“We Have Never Been as Cautiously Positioned”
September 17, 2013
Let me ask you about one other economy that you did not touch on in that list, which is Japan. You have a relatively large exposure to small-cap stocks in Japan. Does their high debt-to-GDP ratio concern you? What will be the impact of Japan’s aggressive attempt to devalue the yen – “Abenomics” – on your positions? Are you concerned about the effects the unwinding of emerging markets in general could have on Japan and its currency?
Some people, including Kyle Bass, have expressed tremendous concern about the extent of the debt-to-GDP ratio in Japan. But they have looked primarily at the government debt-to-GDP. In fact, a lot of the government debt in Japan is held by the government itself, so you have to look at the net government debt as opposed to the gross government debt. You also have to be aware that both households and especially corporations are huge savers. A lot of the excesses at the government level, in terms of debt, are offset by the fact that corporations are huge savers.
In the long run, one should be worried because the demography in Japan is not good. Unless they start making more babies going forward or they’re willing to allow more immigrants, in 20 or 40 years they will have a bit of a problem.
Japan now exports more to China than it does to the U.S., and if the Chinese economy does experience a hard landing, short-term that will hurt Japan. But we feel, despite the rally in Japanese equities that has taken place over the last nine months, they are still cheap enough and companies in Japan are so strong financially – many of them are flush with cash – that they will still do well relative to emerging market stocks, if things get worse for many emerging economies. And because so many companies in Japan have excess cash, we would like to see them improve capital allocation (increase dividends and share buybacks). We think this is what would rerate Japanese equities over the long-term.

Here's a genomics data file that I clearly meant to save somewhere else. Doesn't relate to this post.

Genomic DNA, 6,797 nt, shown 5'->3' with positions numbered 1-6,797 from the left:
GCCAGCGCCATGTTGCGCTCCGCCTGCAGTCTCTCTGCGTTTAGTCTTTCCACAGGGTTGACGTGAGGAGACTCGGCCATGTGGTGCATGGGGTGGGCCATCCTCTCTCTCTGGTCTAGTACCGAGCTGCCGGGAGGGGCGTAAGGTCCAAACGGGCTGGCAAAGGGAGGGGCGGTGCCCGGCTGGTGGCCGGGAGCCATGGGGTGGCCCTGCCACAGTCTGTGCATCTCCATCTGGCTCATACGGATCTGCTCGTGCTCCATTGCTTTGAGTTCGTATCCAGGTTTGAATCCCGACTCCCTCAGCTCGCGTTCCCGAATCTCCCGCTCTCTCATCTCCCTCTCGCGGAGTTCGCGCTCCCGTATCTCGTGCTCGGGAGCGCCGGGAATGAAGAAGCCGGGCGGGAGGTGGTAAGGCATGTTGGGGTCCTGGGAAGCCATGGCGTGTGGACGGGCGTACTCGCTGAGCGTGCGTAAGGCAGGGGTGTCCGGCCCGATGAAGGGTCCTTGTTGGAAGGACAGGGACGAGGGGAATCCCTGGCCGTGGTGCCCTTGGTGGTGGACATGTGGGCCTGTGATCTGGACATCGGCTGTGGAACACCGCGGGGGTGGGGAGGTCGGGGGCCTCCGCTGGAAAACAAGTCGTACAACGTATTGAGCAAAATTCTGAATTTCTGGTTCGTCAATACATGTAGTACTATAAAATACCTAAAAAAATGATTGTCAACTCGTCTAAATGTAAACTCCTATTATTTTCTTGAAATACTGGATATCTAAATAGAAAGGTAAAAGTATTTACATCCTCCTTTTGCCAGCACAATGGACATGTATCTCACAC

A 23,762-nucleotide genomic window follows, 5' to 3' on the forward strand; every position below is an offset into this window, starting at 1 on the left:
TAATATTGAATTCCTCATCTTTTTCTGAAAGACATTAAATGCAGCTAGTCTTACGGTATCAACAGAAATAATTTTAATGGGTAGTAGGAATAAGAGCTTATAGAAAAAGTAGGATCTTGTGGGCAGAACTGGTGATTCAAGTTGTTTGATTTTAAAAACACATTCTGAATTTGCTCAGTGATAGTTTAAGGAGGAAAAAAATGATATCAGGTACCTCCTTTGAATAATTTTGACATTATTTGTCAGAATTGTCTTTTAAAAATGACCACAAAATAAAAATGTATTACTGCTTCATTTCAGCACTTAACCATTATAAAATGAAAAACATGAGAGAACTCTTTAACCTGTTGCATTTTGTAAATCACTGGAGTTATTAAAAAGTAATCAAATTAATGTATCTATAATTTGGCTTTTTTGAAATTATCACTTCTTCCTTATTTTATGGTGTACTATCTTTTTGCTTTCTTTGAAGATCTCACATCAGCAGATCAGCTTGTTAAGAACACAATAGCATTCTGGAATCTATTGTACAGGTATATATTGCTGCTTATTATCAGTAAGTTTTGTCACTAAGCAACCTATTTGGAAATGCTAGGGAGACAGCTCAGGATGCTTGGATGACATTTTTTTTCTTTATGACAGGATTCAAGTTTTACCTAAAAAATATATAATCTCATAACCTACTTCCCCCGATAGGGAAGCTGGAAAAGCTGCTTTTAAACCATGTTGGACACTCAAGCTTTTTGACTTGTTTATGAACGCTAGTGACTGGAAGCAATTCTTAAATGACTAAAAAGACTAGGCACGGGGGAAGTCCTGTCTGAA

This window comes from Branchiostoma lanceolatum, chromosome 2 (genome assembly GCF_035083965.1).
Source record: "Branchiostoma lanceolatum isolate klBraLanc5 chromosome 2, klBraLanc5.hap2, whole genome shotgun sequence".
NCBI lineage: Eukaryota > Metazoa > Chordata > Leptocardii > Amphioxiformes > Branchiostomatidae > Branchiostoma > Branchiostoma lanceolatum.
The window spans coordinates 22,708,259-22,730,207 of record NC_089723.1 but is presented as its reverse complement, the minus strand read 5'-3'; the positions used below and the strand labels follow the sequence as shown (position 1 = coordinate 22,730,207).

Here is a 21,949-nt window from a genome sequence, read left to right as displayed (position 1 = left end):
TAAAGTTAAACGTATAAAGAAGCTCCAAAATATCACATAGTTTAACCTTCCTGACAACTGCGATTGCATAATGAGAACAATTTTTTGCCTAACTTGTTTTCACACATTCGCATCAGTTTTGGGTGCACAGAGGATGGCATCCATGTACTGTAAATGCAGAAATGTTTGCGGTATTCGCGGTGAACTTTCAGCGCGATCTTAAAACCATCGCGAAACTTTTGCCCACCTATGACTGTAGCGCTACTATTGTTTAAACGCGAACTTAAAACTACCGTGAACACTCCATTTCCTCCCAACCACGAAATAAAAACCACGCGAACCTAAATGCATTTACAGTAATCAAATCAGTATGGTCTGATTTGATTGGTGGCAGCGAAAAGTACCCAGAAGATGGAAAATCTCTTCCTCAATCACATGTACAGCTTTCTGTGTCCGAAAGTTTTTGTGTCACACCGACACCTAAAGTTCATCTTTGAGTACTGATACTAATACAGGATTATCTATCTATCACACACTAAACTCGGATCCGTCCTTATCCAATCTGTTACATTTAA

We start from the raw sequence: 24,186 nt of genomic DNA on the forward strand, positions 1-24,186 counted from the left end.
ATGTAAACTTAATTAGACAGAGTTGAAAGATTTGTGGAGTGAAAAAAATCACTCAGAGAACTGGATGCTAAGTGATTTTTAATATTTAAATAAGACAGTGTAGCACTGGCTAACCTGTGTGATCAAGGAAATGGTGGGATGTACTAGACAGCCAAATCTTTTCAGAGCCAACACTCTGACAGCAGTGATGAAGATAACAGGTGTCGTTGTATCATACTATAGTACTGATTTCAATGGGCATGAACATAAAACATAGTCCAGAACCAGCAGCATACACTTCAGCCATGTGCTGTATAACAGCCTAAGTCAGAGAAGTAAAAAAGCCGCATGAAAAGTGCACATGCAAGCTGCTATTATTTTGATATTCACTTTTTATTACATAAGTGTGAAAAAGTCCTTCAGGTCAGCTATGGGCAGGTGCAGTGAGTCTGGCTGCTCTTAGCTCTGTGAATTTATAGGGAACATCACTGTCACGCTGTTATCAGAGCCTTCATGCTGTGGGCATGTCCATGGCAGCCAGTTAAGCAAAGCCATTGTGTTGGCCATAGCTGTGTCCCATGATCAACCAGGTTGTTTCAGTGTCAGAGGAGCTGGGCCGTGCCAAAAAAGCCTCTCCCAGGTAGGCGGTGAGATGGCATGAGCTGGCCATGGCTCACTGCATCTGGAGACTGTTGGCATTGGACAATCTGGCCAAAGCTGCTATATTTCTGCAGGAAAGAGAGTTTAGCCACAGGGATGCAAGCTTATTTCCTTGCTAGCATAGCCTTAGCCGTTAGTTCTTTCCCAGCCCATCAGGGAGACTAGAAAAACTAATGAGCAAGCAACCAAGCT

A lot of the stocks that we own in Japan today tend to be smaller, more domestic, less export-oriented companies. We own Yahoo! Japan, a subsidiary of Yahoo! It’s a pure Japanese business. We own Temp Holdings, which is a temporary staffing business in Japan; it is not an export company like Canon.
We have mitigated the risk of the yen weakening further by being 50% hedged on the currency. If the yen weakens we are only hit to the tune of 50%.
You have a relatively large exposure to French stocks. How do you handicap the policies of France’s government? Is the relatively narrow spread of French to German debt justified?
Regarding your second question, France still has a big problem with the size of its government debt and associated budget deficits, and unlike Japan, it is not as if the private sector saves enough to offset the excesses at the government level. I am surprised that French debt does not trade at a higher spread versus German debt.
In terms of the French companies themselves, many of which we own, many of them are global companies. We own Sodexo; it is a food catering company, and 40% of its earnings are right here in America. Many years ago, they bought Marriott Services. They have a significant presence in Brazil and they have some operations in India. We own a tiny little company in France called Robertet. They make flavors and fragrances. Even though it is a tiny French company – family-controlled, by the way – 35% of its sales are right here in America.
So far, the socialist government in France has not done things that are too adverse to these French companies. As long as the stocks are cheap enough, we are happy to own them.
Another example of a French company that we own is Teleperformance. It is the leading call center operator in the world, and 85% of its earnings are right here in America. In fact, the founder of the company lives mostly in Florida, so from many standpoints that company should not even be listed in France.